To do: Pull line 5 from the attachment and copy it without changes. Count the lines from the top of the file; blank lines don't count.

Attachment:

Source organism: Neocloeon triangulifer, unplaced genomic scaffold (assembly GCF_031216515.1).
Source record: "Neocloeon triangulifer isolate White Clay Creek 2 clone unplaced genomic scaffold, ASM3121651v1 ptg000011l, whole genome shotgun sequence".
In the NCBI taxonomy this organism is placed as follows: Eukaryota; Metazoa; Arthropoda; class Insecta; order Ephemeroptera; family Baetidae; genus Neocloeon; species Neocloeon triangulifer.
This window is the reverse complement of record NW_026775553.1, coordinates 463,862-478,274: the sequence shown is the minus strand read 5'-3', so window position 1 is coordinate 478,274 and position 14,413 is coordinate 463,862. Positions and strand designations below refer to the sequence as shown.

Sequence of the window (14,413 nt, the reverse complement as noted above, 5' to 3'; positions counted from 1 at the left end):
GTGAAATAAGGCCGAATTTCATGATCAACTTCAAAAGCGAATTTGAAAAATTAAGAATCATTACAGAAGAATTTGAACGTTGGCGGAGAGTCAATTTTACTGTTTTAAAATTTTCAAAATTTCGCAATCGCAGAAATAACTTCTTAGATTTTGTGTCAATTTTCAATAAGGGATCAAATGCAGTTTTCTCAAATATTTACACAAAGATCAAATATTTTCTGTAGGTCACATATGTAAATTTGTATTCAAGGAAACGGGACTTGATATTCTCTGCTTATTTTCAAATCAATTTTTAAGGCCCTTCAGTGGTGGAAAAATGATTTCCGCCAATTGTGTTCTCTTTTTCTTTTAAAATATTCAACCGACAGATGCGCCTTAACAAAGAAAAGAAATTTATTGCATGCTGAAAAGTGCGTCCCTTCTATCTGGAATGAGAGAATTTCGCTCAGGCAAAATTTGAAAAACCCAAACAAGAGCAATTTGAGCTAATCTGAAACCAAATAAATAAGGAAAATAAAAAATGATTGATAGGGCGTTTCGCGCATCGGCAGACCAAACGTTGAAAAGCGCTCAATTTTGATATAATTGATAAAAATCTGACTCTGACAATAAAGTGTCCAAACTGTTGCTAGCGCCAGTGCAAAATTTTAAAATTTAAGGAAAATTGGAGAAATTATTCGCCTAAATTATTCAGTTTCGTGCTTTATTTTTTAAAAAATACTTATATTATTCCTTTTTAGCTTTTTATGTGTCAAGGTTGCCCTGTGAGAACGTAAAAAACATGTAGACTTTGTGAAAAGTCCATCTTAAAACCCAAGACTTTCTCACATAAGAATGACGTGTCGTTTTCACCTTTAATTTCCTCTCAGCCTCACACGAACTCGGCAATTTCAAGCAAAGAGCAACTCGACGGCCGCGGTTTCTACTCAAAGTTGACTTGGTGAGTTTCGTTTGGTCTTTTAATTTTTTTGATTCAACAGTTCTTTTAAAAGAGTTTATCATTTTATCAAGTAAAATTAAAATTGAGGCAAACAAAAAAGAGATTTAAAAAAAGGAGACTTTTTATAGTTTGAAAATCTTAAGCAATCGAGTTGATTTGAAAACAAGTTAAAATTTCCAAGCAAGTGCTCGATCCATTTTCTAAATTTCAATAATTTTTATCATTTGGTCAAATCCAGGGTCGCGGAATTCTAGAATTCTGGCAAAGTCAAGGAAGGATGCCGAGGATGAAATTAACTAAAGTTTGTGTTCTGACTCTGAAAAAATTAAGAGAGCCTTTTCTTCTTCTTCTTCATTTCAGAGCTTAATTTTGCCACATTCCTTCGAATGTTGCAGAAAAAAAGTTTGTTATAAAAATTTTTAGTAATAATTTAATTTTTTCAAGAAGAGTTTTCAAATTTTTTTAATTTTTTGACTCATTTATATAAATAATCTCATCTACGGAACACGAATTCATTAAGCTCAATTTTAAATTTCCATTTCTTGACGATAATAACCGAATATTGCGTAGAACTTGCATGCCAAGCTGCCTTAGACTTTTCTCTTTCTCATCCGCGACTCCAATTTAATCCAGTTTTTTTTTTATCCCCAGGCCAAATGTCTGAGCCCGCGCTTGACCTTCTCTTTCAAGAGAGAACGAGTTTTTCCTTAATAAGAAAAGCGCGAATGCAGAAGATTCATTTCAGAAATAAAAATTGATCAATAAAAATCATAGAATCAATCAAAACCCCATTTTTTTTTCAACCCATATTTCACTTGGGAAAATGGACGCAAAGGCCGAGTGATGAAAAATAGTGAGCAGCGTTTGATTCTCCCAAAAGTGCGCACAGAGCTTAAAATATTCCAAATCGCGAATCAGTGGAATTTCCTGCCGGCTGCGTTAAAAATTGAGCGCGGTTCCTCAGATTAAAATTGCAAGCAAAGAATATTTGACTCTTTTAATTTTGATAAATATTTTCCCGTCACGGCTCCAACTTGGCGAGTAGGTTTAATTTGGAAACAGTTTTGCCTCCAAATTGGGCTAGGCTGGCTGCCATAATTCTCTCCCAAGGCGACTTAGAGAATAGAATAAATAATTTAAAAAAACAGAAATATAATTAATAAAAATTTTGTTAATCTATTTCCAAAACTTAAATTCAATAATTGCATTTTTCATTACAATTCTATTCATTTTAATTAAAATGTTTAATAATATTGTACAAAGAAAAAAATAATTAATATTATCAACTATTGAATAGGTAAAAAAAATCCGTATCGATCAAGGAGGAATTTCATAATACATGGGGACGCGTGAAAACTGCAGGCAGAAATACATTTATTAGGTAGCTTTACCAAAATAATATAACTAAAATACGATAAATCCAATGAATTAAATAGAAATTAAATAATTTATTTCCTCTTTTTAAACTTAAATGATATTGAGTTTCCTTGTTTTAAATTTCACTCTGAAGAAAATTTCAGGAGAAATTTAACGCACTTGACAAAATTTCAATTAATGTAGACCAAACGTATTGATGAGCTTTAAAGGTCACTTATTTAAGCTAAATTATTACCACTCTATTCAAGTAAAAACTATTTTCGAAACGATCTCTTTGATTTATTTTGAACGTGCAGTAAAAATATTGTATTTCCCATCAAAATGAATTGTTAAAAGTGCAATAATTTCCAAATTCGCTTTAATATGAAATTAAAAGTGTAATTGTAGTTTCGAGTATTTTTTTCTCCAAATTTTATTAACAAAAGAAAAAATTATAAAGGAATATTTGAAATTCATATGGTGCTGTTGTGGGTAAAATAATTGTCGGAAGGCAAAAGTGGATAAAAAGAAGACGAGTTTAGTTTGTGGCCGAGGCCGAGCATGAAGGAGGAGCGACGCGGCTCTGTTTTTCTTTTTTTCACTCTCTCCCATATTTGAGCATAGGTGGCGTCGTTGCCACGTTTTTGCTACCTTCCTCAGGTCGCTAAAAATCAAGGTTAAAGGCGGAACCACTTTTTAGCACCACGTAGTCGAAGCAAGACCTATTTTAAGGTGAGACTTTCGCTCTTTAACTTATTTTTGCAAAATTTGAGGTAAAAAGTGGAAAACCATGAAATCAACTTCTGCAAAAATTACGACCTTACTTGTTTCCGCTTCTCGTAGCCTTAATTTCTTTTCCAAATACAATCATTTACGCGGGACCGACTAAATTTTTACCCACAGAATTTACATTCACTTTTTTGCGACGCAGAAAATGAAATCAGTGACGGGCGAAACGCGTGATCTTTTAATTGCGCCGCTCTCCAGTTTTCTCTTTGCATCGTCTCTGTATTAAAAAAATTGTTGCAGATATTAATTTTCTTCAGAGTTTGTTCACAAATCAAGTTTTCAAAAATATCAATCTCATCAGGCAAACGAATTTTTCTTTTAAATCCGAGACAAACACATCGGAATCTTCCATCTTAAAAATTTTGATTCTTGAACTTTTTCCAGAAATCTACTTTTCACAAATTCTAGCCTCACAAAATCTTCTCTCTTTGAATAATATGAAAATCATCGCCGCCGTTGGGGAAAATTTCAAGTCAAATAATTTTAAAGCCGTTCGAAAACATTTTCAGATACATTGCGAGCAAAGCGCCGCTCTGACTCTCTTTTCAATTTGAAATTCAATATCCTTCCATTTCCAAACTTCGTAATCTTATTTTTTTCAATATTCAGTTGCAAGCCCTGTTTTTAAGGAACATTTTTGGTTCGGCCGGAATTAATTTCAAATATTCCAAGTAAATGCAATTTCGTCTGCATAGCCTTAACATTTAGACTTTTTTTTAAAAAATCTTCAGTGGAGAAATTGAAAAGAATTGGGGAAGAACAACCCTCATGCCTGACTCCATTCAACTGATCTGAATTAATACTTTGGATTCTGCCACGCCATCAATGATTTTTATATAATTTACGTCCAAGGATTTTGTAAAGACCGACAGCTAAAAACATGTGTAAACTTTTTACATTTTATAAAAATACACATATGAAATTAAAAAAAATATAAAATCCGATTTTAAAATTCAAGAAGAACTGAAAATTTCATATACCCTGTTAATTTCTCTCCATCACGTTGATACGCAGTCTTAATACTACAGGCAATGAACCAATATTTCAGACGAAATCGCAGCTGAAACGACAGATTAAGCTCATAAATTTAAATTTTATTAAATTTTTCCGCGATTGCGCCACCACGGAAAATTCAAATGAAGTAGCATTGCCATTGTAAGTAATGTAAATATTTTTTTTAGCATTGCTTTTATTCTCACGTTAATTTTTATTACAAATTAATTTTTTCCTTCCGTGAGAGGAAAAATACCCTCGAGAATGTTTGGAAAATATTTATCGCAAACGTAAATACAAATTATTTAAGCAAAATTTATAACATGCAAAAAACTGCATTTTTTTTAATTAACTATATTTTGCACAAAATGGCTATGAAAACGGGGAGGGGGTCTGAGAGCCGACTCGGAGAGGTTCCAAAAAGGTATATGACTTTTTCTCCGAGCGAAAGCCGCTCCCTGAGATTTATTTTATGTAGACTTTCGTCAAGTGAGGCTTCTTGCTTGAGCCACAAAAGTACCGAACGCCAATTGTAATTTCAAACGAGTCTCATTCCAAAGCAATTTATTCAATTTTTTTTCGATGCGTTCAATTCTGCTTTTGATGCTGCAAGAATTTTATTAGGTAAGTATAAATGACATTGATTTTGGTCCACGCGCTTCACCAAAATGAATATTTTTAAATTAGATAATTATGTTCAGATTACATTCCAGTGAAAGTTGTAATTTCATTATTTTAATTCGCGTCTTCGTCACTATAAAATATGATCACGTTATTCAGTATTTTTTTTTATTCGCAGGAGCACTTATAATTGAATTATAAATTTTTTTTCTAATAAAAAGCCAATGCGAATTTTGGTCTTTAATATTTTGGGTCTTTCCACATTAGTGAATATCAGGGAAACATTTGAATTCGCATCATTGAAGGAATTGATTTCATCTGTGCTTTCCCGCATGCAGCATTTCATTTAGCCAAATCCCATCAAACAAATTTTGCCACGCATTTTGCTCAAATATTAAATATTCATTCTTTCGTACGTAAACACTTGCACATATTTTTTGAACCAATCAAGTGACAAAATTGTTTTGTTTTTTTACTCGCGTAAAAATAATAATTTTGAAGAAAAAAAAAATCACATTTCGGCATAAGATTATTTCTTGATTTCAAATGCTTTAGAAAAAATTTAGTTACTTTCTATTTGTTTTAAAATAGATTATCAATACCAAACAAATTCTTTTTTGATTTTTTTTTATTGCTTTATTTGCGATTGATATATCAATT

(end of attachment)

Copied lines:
Sequence of the window (14,413 nt, the reverse complement as noted above, 5' to 3'; positions counted from 1 at the left end):